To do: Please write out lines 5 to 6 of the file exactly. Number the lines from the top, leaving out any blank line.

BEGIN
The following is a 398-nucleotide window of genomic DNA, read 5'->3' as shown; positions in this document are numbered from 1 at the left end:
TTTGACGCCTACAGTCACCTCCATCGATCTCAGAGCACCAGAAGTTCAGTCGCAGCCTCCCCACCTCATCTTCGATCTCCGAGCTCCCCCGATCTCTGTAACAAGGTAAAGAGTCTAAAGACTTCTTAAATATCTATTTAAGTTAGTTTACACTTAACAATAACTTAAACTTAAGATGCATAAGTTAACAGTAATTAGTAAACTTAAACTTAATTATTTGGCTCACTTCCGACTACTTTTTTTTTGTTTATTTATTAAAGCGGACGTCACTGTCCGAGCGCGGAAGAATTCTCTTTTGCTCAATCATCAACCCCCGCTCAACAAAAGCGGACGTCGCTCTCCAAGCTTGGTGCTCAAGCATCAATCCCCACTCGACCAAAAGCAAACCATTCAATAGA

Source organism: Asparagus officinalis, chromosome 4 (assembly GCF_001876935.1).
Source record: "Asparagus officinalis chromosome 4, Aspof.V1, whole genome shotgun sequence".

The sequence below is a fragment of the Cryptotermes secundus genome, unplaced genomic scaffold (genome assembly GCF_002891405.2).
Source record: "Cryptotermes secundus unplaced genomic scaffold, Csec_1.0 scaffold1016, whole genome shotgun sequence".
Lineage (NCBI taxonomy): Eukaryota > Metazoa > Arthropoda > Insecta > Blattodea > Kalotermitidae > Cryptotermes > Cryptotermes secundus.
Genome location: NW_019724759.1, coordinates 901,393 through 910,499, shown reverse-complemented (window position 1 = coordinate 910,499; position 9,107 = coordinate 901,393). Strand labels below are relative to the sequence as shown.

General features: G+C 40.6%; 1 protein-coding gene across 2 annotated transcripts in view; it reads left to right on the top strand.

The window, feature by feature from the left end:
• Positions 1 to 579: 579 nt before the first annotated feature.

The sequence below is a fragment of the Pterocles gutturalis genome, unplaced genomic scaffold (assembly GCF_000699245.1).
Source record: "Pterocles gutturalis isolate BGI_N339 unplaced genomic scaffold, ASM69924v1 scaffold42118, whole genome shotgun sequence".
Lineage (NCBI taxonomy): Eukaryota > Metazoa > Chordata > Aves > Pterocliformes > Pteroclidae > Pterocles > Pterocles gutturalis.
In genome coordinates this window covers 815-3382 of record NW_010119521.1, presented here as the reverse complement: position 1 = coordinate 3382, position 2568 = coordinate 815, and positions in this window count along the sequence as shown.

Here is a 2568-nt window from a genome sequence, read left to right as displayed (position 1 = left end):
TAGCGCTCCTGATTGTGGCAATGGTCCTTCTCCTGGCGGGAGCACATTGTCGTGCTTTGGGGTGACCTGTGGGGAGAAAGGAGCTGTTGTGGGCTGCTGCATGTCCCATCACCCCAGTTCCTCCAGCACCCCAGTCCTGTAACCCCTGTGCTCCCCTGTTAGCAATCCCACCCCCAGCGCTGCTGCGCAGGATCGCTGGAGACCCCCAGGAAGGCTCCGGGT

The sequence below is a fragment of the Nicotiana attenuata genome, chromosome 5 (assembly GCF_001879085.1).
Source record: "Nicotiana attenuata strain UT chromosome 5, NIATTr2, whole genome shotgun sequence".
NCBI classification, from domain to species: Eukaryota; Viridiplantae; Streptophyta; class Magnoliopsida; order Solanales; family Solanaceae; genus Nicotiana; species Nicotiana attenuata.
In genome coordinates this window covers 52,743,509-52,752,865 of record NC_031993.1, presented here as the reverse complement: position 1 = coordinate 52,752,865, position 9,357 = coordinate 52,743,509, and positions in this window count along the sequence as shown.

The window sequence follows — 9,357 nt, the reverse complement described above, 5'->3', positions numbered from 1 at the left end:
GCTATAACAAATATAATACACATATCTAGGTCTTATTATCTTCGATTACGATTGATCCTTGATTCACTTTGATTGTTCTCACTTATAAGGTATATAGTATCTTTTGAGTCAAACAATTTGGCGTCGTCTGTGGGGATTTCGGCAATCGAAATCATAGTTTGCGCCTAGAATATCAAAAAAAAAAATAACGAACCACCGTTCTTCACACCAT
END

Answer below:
The sequence below is a fragment of the Cryptotermes secundus genome, unplaced genomic scaffold (genome assembly GCF_002891405.2).
Source record: "Cryptotermes secundus unplaced genomic scaffold, Csec_1.0 scaffold1016, whole genome shotgun sequence".